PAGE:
A large, urban, two-story loft in a bare-bones industrial space sounds like the renter’s holy grail. Still, that doesn’t mean this sort of space comes without challenges. When Salt Lake City-based interior designer Mikelle Mabey was approached to help transform one such location, there was one glaring issue. The space had everything: huge windows, ample space, a covetable open floor plan. It also had a caveat. As a rental, no cosmetic or structural changes could be made, something that included a brown, Venetian plaster treatment on the apartment’s largest wall. “The owner wouldn’t allow us to paint, or do any damage to it,” Mikelle says. “This was a huge obstacle.”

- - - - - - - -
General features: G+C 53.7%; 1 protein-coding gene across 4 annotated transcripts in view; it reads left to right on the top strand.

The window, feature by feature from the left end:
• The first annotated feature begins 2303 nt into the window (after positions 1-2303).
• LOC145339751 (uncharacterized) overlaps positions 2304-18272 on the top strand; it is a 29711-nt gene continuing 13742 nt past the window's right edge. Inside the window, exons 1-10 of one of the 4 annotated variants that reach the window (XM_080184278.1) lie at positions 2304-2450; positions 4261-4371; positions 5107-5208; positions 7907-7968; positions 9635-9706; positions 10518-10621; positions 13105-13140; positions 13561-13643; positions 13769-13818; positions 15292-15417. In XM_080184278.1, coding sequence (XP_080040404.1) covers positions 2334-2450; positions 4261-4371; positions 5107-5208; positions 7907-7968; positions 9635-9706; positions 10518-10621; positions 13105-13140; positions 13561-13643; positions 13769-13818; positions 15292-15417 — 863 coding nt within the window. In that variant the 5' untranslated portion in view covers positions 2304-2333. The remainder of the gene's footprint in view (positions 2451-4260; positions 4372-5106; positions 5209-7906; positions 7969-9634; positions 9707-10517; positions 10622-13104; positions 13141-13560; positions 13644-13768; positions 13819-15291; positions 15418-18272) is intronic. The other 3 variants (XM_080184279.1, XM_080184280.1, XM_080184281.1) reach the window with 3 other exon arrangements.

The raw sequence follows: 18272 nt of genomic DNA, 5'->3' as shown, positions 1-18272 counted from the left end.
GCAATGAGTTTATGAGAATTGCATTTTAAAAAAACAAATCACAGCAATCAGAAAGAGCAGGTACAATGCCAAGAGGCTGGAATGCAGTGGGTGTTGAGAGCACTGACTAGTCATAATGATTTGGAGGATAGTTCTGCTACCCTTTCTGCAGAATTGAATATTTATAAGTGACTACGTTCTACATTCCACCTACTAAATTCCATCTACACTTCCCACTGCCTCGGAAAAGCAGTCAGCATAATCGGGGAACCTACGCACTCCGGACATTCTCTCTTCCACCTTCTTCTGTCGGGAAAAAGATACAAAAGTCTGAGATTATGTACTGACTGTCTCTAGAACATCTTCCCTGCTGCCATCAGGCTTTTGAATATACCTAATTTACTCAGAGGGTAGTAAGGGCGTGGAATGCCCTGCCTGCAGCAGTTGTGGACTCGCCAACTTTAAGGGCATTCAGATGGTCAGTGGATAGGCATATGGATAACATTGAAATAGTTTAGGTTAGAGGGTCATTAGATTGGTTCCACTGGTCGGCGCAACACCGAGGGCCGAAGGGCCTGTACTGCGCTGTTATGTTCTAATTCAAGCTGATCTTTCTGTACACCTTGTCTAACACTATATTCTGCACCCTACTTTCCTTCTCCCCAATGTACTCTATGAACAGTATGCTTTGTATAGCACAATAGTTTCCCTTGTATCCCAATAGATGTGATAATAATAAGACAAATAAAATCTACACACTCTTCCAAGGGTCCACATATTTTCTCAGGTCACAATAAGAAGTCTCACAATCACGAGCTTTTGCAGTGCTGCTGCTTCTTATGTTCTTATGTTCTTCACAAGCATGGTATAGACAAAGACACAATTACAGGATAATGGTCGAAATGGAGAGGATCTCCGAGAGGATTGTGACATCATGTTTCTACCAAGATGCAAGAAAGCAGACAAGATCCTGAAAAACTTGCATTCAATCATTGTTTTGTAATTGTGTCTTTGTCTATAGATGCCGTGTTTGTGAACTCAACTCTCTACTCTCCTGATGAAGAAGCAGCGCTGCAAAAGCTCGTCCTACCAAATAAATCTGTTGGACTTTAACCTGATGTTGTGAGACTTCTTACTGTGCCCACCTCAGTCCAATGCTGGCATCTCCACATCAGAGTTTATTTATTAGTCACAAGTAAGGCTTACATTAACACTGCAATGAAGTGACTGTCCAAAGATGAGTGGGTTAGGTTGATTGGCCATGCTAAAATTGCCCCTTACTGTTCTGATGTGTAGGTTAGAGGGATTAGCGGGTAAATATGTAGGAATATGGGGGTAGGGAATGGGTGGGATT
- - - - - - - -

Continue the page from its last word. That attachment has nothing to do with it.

The other major challenge with the space was also one of its greatest assets—the open floor plan. “I needed to really try to define each space,” Mikelle continues, “dining, living, office, bedroom and closets.” This was accomplished by dedicating the second story to the bedroom and giving the entire apartment a cohesive visual style. The building’s industrial 1901 bones were complemented with Modernist designs, exposed wood, and a neutral color palette. And that big, brown Venetian plaster wall? Mikelle hired a woodworker to create a floor-to-ceiling reclaimed wood “wall” that covered the plaster without actually making any damage to it. Win-win! Take a closer look at this stunning Salt Lake City residence below!